The role of antecedent soil water content in the runoff response of semiarid catchments: a simulation approach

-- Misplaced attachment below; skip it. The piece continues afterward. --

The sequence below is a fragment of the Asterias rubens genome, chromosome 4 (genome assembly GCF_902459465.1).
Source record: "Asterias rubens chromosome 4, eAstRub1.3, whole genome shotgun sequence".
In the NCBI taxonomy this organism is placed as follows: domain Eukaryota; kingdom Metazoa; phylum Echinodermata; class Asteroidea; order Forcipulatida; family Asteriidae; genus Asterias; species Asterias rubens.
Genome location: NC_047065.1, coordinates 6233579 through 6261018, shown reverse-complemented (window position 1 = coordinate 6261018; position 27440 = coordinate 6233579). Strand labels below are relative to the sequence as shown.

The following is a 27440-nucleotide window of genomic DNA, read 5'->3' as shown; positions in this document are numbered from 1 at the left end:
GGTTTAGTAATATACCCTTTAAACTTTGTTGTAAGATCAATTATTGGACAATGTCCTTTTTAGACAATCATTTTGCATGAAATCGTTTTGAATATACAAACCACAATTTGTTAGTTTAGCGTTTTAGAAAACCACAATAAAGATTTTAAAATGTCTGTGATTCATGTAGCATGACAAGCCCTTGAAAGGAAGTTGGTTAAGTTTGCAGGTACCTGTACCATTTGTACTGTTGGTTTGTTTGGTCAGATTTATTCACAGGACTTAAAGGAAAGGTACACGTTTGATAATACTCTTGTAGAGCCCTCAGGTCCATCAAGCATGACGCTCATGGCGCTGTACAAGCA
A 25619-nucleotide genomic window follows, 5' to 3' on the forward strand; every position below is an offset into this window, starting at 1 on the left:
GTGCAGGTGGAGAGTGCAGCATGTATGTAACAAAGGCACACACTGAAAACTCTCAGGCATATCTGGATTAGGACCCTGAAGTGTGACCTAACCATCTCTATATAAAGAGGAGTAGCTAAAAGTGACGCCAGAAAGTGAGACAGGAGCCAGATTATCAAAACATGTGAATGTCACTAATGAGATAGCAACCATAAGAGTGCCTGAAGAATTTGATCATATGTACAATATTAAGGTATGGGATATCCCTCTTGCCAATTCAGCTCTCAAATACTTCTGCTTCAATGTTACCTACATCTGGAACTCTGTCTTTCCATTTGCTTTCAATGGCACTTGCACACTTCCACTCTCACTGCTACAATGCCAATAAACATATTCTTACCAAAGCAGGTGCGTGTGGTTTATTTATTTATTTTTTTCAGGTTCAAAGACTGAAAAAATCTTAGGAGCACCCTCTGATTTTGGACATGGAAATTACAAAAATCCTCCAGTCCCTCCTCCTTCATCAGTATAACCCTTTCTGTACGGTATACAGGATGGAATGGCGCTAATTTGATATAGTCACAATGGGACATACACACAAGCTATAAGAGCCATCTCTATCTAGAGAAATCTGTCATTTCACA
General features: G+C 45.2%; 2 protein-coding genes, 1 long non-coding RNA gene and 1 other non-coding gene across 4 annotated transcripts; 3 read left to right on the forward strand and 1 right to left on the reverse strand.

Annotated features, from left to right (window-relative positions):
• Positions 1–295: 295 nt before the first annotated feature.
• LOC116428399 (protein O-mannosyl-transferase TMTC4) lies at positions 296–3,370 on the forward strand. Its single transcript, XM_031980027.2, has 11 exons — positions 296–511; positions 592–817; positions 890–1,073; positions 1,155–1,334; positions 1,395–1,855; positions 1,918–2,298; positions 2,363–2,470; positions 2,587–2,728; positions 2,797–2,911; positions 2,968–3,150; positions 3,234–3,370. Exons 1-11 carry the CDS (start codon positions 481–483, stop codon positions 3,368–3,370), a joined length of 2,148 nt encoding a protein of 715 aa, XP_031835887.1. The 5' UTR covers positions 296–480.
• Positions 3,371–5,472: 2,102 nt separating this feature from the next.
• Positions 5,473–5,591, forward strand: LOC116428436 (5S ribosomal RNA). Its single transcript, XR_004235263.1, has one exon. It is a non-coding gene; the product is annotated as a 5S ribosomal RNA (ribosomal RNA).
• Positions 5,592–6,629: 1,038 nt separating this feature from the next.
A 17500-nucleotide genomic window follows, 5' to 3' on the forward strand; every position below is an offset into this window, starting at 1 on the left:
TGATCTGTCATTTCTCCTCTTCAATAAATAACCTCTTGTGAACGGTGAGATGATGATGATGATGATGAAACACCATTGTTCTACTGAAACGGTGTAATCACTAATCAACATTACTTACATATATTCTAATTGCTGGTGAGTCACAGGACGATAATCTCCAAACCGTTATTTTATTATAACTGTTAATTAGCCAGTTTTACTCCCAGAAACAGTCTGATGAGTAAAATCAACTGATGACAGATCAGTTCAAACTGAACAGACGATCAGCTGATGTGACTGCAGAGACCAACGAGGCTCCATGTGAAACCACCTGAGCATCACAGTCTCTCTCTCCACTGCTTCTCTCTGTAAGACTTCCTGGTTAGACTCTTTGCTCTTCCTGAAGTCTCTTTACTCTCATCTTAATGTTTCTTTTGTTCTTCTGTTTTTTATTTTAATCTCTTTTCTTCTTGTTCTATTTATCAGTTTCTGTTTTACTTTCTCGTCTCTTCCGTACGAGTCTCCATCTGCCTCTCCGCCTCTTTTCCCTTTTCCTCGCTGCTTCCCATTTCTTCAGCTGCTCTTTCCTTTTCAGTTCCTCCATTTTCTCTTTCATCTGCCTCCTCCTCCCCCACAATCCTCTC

The soil water content is recognized as one of many runoff controlling factors in semiarid environments. A simple, physically based distributed model has been developed to study the role of antecedent soil water content in runoff generation in three small catchments in semiarid southeast Spain. The catchments were set up in two different zones: a burnt area with scarce vegetation and unburnt area with a denser plant cover. The infiltration process is determined by the Green-Ampt equation and the initial soil water content is taken into account by means of maps obtained by Conditional Gaussian simulation. The model was run 2700 times with different soil moisture scenarios and design storms. Stochastic sensitivity analysis was used to examine the role of antecedent soil water content in the runoff response. The results showed that the hydrological response after high intensity, low frequency storms is independent of the initial soil water content. On the other hand, the antecedent soil water content is an important factor controlling runoff during medium and low intensity storms, a type of rainstorm that is relatively frequent in semiarid areas. The sensitivity of the runoff response to soil moisture depended on the predominant runoff mechanisms. When infiltration excess overland flow is predominant, as a result of high rain intensities or less permeable soils, the runoff response is more uniform and does not depend on initial soil moisture. Runoff from less intense storms on soils of higher permeability is controlled by the soil water content of the surface soil layers and is more dependent on initial conditions. The role of the initial soil water content is more important in catchments where the presence of plant cover produces a patchwork of runoff and runon sites, whose spatial pattern is highly dependent on the soil water status.